Putting all those things together, it means there aren't many days when I can write for an uninterrupted eight to ten hours.  I have to use what time I have available - and if the pain level is high that day or something else simply has to be done, I'm not going to write very well regardless.  That's just the way it is.  I do the best I can with the time I have.

Finally, the writing is (in my experience) only about one-third to one-half of the work in producing every book.  Editing, proof-reading, cover image selection and cover design, writing a good blurb, choosing the right keywords, formatting the book for publication in both e-book and print versions, setting it up on Kindle and Createspace . . . there's an immense amount of work involved over and above writing it.  Being a self-published author, that all falls into my lap.  I'm extremely grateful for all the help Miss D. gives me, but I still have to do a great deal of it myself.  I'd say that it takes me anywhere from 1,500 to 2,000 hours to write a 100,000-word novel, edit, correct and polish it, and format and prepare it for publication.  That translates to (at best) a production rate of about one novel every three months, or four per year, under ideal conditions.  Since conditions are seldom ideal, right now I'm averaging three books a year.  I hope I'll be able to write faster (and better) as I become more practiced and more efficient;  but there are many things that can interfere with that.

Right now I have three projects in progress.

  1. The fourth volume in the Maxwell Saga is currently being written.  I've thrown away a lot of my early work on it, because it just didn't feel right, and I'm re-working those sections.  I hope to have it ready for publication by late October or November.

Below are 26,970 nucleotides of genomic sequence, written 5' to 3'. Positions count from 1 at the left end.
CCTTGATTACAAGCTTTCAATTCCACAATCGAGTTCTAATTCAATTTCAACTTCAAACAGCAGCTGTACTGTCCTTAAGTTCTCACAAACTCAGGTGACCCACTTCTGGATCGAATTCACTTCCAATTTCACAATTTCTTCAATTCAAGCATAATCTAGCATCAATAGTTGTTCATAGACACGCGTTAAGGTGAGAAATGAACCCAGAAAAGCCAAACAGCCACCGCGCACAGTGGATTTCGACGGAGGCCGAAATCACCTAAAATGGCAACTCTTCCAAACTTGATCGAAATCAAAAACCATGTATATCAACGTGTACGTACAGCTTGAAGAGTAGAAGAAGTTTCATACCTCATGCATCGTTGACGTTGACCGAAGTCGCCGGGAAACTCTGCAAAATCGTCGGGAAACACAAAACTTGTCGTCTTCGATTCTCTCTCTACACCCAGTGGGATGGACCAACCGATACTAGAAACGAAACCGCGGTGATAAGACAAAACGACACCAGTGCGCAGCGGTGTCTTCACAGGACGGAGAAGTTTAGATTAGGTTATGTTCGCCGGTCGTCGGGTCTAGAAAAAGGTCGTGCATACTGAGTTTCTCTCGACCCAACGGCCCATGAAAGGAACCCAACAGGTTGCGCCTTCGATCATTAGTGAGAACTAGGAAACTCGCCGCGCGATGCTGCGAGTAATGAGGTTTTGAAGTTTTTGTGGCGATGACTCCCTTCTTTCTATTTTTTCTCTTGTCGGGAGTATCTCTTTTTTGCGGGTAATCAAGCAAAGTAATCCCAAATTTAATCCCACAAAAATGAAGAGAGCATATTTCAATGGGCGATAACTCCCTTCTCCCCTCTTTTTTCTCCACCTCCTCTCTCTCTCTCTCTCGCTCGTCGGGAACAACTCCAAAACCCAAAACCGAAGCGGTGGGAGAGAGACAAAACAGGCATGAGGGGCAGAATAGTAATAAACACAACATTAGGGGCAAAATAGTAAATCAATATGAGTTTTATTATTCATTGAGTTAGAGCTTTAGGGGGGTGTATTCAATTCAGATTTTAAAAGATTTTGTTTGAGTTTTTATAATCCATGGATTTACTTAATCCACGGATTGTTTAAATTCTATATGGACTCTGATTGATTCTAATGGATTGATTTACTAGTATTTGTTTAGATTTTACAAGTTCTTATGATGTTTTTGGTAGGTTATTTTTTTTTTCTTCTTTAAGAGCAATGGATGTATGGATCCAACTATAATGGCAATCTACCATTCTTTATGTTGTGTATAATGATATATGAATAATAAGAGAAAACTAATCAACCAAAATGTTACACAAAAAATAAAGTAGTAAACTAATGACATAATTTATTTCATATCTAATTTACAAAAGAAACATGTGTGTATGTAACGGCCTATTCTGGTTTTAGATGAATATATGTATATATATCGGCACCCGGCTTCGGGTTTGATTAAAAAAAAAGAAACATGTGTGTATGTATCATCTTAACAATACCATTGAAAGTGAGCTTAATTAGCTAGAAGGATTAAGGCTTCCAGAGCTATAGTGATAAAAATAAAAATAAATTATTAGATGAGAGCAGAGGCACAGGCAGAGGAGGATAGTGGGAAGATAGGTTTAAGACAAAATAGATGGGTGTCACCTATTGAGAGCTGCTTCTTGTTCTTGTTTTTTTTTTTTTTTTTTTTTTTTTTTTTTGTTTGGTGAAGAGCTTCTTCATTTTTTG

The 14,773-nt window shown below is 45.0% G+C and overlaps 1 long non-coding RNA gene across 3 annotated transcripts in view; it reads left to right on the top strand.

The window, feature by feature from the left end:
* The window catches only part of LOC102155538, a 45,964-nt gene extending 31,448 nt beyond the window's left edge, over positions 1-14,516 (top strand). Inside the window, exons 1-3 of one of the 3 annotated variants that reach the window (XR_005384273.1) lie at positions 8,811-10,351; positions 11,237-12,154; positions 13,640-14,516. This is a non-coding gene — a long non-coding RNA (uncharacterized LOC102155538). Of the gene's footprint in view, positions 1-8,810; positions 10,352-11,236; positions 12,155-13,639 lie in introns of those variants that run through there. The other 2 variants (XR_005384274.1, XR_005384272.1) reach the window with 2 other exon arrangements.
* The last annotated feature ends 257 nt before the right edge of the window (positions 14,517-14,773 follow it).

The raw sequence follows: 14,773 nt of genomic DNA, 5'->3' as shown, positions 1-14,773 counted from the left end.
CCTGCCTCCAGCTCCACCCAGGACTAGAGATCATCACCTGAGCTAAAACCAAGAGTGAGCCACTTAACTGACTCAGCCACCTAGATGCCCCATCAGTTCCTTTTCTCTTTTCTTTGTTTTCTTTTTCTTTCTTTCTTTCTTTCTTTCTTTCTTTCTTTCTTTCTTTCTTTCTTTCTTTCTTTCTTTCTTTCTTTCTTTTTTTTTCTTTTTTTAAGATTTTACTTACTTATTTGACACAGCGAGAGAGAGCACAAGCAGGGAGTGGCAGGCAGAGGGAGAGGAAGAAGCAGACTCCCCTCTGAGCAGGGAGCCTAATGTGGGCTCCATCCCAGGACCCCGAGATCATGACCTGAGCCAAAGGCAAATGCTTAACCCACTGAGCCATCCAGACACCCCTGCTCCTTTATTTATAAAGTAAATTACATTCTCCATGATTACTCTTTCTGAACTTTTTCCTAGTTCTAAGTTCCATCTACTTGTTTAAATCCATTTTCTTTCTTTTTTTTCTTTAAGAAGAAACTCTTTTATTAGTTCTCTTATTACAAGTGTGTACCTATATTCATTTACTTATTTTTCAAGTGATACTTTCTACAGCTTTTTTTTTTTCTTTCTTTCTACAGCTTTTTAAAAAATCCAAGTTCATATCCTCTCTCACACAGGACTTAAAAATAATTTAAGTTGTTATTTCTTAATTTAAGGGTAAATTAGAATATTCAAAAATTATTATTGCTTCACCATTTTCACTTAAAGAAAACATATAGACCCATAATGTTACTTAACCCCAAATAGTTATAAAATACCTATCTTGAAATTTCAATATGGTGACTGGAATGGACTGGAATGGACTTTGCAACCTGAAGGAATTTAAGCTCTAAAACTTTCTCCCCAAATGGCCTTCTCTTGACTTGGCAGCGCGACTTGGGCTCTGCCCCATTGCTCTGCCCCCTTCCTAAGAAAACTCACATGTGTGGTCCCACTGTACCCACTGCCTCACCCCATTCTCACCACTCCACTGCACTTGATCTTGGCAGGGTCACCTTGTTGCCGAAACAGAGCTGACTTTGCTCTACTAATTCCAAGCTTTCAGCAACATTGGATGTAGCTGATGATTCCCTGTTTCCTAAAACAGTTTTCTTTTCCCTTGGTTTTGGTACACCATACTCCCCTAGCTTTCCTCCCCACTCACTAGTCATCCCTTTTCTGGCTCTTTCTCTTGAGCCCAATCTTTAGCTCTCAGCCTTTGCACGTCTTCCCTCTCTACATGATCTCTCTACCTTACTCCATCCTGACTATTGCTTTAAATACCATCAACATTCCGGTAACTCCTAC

2. The second volume of the Laredo Trilogy has been outlined and is ready to start writing, but delays on Maxwell 4 and the work involved in project (3) below have prevented me from getting to it so far.  I had hoped to bring it out in late November or December, but I think it's going to slip to January or February next year.
  3. At LibertyCon I was invited by a leading SF publisher to submit a book proposal and three sample chapters.  I would, of course, continue to self-publish my existing book series, but this would be over and above that, and - if accepted - would get me into a mainstream publishing house as well.  I've tried and discarded three ideas so far. (Along the way I've learned that I just haven't got the right sort of mindset to write good fantasy - at least, not yet).  I've come up with a fourth idea for a SF novel that might work either as a stand-alone book or as the first in a trilogy.  I'm writing the first three sample chapters now, and will submit them to the publisher over the next month or two.  Here's hoping!

I'll do my best to keep the books coming.  They're my primary source of income, so I can't afford to slack off!  However, for those of you champing at the bit to get more books faster, I hope you can now understand why they're slower to arrive than you (and I) would like.



Jefferson Selvy said...

I understand Mr. Pusher Man, but I need my fix. I do hope you understand that it's all meant in jest.

Well Seasoned Fool said...

Perhaps you are too modest to mention the first requirement; talent.

Roger Ritter said...

You authors never seem to be able to write the books as fast as we readers can read them! Fortunately, we can fill in with other authors while we wait.

Keep at it, and I eagerly await the next issues for both Maxwell and Laredo. Also, I hope the bit with the publisher works out - good luck!

tweell said...

Good luck with Baen!

You have an impressive output for an author in most genres. Thanks for the entertainment!